The Southwestern Historical Quarterly, Volume 57, July 1953 - April, 1954 Page: 407

Book Reviews

made in the text, although footnotes are used to make reference
to illustrations.
There are eleven illustrative plates containing line drawings of
well over three hundred brand faces, principally of Spanish-
American brands. The book is primarly concerned with these
Mexican and Spanish-American brands, and the main thesis of
the work seems to be the mythological origins of brands in
religious folklore.
Brands are treated symbolically, and various chapters trace
origins for the symbols in the Sun, the Moon, the Indian Sign,
the Stars, Crosses, Serpents, Weapons, Flowers, and so on. In this
way the topic of Texas brands serves as a convenient hook from
which is hung a great deal of miscellaneous folklore. Indian
petroglyphs are found to survive in brands featuring the "man-
sign." The symbology of sun worship is found in some brands,
and the malevolent influence of the moon is seen in others, while
symbols of religious duality, fertility, and creation are also noted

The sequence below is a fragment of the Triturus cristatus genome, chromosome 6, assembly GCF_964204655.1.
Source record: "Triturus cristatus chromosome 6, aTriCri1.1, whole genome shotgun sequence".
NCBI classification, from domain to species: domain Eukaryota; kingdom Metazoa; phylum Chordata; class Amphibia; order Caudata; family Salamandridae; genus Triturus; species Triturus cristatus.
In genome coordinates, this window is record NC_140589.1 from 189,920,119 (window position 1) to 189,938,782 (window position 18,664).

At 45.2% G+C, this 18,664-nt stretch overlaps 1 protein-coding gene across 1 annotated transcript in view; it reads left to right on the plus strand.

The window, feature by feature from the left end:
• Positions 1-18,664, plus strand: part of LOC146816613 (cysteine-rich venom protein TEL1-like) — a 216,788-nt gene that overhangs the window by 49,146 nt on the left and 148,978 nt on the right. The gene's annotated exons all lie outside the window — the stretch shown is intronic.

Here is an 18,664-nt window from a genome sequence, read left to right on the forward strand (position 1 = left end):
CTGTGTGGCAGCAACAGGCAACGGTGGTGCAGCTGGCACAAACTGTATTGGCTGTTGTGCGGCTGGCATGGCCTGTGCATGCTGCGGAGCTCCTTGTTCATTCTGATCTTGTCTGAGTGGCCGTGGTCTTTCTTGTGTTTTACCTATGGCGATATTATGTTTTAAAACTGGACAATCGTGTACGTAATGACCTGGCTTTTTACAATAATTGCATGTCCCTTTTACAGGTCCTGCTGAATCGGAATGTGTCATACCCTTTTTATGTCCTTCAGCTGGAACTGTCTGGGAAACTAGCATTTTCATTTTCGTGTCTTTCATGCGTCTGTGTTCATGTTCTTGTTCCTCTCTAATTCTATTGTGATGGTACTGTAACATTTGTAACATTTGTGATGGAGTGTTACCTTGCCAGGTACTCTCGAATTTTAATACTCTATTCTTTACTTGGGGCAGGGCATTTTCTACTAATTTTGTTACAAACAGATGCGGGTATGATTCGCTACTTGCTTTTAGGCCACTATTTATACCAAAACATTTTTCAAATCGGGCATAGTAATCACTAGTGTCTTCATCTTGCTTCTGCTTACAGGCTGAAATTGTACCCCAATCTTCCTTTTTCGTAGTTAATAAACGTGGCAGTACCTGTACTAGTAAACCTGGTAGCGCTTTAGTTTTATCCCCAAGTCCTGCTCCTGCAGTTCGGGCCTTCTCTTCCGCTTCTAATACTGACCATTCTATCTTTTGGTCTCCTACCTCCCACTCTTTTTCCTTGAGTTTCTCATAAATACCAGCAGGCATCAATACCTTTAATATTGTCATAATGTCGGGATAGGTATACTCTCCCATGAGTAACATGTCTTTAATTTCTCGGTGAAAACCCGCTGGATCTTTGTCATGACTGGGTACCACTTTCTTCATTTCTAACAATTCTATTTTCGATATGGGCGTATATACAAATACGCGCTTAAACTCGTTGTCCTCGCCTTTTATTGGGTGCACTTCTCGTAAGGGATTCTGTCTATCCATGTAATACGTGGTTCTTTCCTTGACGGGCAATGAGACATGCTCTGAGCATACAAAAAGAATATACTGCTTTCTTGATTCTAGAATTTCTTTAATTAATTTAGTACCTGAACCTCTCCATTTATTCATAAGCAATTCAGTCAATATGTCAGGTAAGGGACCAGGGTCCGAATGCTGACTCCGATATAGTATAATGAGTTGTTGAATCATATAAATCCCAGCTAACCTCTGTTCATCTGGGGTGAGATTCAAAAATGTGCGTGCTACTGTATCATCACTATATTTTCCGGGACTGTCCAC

in various brands.
The practical Anglo-American cattlemen named these fancy
brands "quien sabes," and the reviewer echoes his perplexity. He
finds it difficult to imagine, for instance, that Glidden's & San-
born's Frying Pan brand (so eminently natural a design) was
devised to represent a comet in order to bring cool weather
to the Texas Panhandle.
The book will be enjoyable light reading to many, but short-
comings of typography and organization alone will probably pre.
vent its acceptance as a serious contribution to history. The author
is to be praised, however, for her vigorous approach to a difficult
topic, and Texas is the richer for her work.
Changing Military Patterns on the Great Plains. By Frank Ray-
mond Secoy. Monograph XXI, American Ethnological So-
ciety. New York (J. J. Augustin, Inc.), 1953. Pp. viii+l2.
This carefully documented and well-written little volume con-
cerns itself with the changes occuring in the military techniques
of the Plains Indians during two centuries (1630-1830) of contact
with Europeans. In the early post-contact period the introduction


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Texas State Historical Association. The Southwestern Historical Quarterly, Volume 57, July 1953 - April, 1954, periodical, 1954; Austin, Texas. ( accessed February 19, 2018), University of North Texas Libraries, The Portal to Texas History,; crediting Texas State Historical Association.